Are you considering buying and putting up a self storage steel building and you’re not entirely sure where to build, or who to get to help you build it? Here are some tips on how you can go about purchasing a self storage steel building as well as how you can put it up.
It would benefit you to hire an expert to help you assess if you should build a self storage building, and if so, where. If you’ve already got a location in mind, an expert can help you find out what to build and what to charge. This also known as the “feasibility” phase, where you analyze everything about the project: the true start-up costs, the anticipated income, the market, potential locations for construction, demographics, proximity of competition, what customers are likely to pay, and what kind of self storage will appeal to them most, just to name a few.
You’ll also have to take into consideration city fees, county fee, state fees, jurisdictional fees and other miscellaneous fees that you may have to spend before you can even begin construction. That’s not counting what you’ll have to pay for the land, site work (tying in to existing sewer, water, electric and gas lines, importing and exporting fill, soil conditions, rock excavation, etc.), design and construction.
This phase can give you a good idea of the bare minimum you’ll be spending to get your self storage steel buildings up and running. If you and the expert determine that the anticipated income for your self storage building will be worth the start-up costs, then you’ll be ready to move on to the design phase.
Design isn’t just about drawing a square on a piece of paper and marking off where the self storage units will be. Though you’ve probably already determined the best mix of unit type and size during the initial phase, now you need the architect to put it all in a design plan. Design plans include the actual site plan as well as landscape design, civil engineering, architectural engineering, MEPs (e.g., electrical and plumbing drawings) and structural engineering.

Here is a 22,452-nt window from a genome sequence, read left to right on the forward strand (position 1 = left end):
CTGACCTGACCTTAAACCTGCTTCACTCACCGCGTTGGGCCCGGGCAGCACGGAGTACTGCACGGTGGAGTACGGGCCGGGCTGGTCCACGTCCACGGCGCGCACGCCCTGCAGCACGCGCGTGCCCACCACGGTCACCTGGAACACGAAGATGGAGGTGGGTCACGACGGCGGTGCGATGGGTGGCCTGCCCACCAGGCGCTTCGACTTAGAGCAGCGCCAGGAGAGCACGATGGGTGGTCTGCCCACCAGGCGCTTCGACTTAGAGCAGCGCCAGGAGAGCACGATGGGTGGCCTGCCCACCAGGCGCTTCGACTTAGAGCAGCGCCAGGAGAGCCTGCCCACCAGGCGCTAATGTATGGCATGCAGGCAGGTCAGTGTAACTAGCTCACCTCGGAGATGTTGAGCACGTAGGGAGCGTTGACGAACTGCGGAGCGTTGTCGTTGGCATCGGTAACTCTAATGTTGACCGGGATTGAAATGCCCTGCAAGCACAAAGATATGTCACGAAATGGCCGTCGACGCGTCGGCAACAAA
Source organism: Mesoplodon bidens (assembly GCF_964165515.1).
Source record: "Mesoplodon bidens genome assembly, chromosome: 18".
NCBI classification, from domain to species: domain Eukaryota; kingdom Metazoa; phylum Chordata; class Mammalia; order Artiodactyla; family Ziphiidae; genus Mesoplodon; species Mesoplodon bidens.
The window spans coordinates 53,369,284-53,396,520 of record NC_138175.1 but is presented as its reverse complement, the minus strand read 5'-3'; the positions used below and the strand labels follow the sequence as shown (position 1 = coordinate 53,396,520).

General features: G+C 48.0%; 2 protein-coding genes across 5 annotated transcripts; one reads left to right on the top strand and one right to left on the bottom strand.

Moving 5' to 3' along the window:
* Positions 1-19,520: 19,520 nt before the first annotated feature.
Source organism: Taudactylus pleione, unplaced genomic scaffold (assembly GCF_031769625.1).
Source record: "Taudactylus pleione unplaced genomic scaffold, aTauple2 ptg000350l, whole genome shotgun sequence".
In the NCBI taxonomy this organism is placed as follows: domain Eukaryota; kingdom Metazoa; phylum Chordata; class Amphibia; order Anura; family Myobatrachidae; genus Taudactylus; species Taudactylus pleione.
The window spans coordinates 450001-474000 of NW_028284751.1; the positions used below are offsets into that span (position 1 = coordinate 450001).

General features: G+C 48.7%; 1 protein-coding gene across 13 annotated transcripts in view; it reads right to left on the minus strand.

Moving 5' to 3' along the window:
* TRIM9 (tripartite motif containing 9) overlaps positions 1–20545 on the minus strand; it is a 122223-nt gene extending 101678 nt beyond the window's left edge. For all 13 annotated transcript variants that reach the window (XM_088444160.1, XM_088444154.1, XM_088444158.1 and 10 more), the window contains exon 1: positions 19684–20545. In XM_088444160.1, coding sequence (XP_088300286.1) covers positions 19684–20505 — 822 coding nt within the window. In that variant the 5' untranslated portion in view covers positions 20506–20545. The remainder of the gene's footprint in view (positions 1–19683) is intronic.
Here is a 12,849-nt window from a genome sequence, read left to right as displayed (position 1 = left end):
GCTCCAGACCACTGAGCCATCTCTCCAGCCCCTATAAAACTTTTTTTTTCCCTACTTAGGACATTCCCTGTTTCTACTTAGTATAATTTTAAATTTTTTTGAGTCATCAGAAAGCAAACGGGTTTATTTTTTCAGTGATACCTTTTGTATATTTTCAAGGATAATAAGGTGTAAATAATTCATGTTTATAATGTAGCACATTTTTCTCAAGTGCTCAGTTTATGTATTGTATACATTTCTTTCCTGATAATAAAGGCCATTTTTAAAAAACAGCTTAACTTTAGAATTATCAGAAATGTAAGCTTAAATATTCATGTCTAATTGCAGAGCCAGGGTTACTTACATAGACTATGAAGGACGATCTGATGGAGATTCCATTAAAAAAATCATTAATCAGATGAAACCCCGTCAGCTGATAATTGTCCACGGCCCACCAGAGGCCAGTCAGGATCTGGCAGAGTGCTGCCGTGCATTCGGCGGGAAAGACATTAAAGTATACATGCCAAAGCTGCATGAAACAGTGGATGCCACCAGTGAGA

Each plan usually requires a specialist to design it. For example, a civil engineer has to handle the civil engineering design plan because he would be familiar with policies and restrictions on land use. This is the guy who is responsible for watershed, zoning and placing utilities, to name a few.
Once you’ve completed the design phase, it’s time to move on to the construction phase. This is typically where a general contractor comes in. A general contractor will be responsible for coordinating the construction and providing quality control. The contractor may provide labor and materials, or he may hire subcontractors. He’s also responsible for establishing a timeline of the construction.
You should be particularly careful when choosing a general contractor or construction crew for your self storage steel building. You want to make sure that you get somebody that carries insurance and has extensive experience in erecting self storage steel buildings. They should also be professional, which means that they sweep out the units and clean up once the job’s done.
Looking to purchase a self storage steel building? Check out our Mini-Storage website!